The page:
Is the Chief Happiness Officer a huckster?
Arnaud Collery is a chief Happiness Officer and the author of Mister Happy and I didn’t hesitate to jostle him for this interview.
The speeches on happiness and the Chief Happiness Officer (CHO) are flourishing in all directions at the moment and we are entitled to ask ourselves if it is a fad or conversely a band-aid to a sick society?
DNA magazine recently laughed at a titled article “No, ping pong and aperitifs will not make your employees happy”.
Others talk about the tyranny of happiness as the author and sociologist Eva Illouz
So beyond the cliché, I wanted to explore with one of the oldest CHOs that I know if this profession was of real use.
Chief Happiness Officer: bullshit or not?
According to Arnaud, everything is a question of authenticity.
To the extent or to unite its employees, it is necessary to create an emotional attachment above all, this necessarily requires authenticity within the organization.
As he recalls, it is not a question of a manager making employees happy, of course, but of allowing them to release their emotions by accepting the emotional state in which they find themselves every day.
According to him, this allows more creativity and productivity.
Well-being at work is therefore at the heart of the company since it helps both employees and the company.
According to him, this is also one of the revolutions that companies must face and many Chief Digital Officers talk about it like Maud Bailly at Accor elsewhere.
In the end, for Arnaud, the CHO is a “simple” empathy accelerator.
A need all the more important for men in particular have a difficult access to their vulnerability and more generally to their emotions.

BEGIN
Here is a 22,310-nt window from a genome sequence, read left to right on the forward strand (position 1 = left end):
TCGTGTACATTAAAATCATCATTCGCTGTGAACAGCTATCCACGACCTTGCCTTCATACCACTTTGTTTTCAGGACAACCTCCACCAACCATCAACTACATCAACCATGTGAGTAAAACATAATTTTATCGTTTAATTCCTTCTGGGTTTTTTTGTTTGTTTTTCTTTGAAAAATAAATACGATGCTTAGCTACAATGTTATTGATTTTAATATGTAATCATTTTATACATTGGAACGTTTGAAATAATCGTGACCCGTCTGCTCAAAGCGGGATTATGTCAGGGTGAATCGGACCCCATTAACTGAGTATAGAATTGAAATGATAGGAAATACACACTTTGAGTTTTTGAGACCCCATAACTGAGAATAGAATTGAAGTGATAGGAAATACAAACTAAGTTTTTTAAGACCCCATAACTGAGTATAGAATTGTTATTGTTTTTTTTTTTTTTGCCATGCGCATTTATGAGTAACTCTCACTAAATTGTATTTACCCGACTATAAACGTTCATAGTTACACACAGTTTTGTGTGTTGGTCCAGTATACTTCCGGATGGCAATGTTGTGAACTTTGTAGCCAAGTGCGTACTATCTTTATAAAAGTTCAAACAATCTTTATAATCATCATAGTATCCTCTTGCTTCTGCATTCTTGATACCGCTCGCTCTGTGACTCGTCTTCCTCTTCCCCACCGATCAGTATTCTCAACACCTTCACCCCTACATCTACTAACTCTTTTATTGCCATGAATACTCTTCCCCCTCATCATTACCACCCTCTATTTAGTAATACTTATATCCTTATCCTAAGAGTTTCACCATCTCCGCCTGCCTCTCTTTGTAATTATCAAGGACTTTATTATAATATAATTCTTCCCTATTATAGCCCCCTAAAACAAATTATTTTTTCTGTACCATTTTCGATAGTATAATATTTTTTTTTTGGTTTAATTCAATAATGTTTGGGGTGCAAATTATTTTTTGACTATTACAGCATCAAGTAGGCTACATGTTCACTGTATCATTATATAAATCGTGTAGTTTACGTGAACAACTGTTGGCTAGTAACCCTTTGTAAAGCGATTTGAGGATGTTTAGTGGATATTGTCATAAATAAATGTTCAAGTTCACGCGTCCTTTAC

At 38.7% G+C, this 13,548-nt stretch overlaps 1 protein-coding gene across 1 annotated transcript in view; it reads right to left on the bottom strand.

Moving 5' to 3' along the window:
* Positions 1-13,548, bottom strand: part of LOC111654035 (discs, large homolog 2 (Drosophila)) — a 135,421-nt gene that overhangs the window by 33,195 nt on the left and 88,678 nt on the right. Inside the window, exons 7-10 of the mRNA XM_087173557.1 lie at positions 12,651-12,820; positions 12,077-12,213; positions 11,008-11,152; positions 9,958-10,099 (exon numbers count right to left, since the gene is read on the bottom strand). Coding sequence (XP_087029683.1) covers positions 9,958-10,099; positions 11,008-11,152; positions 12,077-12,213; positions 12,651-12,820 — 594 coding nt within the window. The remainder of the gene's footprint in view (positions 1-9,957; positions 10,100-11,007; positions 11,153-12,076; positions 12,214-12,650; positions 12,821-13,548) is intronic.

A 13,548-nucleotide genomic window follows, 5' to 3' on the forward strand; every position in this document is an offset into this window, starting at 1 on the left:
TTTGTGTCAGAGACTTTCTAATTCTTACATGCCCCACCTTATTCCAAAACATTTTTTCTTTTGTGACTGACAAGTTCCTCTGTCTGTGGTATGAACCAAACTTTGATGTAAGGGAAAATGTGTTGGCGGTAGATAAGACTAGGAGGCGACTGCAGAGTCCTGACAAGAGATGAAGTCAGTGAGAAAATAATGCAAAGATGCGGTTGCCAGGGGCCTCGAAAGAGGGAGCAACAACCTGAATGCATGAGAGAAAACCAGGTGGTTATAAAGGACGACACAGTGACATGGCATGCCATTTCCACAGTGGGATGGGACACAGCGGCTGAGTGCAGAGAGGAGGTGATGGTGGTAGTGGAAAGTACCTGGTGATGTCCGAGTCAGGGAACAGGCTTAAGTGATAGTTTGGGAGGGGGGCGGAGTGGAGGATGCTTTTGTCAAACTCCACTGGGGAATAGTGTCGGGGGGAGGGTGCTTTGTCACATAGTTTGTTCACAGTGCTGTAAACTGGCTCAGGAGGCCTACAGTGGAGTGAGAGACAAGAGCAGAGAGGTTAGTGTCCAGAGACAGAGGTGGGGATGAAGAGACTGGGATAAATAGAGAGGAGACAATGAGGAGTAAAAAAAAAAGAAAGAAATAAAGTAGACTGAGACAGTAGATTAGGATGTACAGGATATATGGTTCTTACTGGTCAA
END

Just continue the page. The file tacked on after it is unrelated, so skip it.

Moreover, according to him, it is certainly not a thing of Parisian bobos who have only that as a concern, but an essential element for all the employees since the bases of his profession are respect and listen.
The Chief Happiness Officer, is it just to generate more profits?
This is obviously a criticism that is systematically made to this profession.
If the bosses decide to go down the path of happiness at work and it is all about profit, then it is questionable if we really want to go down this path.
Arnaud’s answer is relatively simple.
For him, the impact on profit is not his main issue, he is mainly interested in people.
Therefore, what he wants above all is to ensure that people are well in their work and we can say that there is reason to ask questions with the waves of suicides that we see regularly in the news …
In this context, an article has just appeared in Belgium highlights the increase in parental burn out.
This legitimately raises the question of well-being at work, particularly in lives where we all juggle between personal and professional life …
And of course, feeling good about your job can have a big impact on how you deal with stress better.
However Arnaud does not believe in this balance, he prefers to speak of the integration of one life into the other than of balance.
Allowing people to express their emotions allows, according to Arnaud, to amplify people, and to be “the best versions of themselves”.
It is obvious to Arnaud that people who are better at their work will produce more and that this will benefit the company.
One study even proved that it could improve productivity by up to 30%.
But again, this is more of a consequence than a goal.
In the end for Arnaud, far from being bullshit, this profession undoubtedly responds to a social problem in which we have focused our efforts for a long time on profit.
And in doing so, we forgot that at the origin of everything, there were men and women.
It is therefore a fair swing to find basic principles of life in society.
Gregory Pouy is the founder of LaMercatique, a digital transformation consulting firm focused on the marketing part. Based between New York and Paris, he is a marketing “expert” for FrenchWeb.fr. To follow his writings and discuss with him, visit his blog http://www.gregorypouy.fr, [email protected]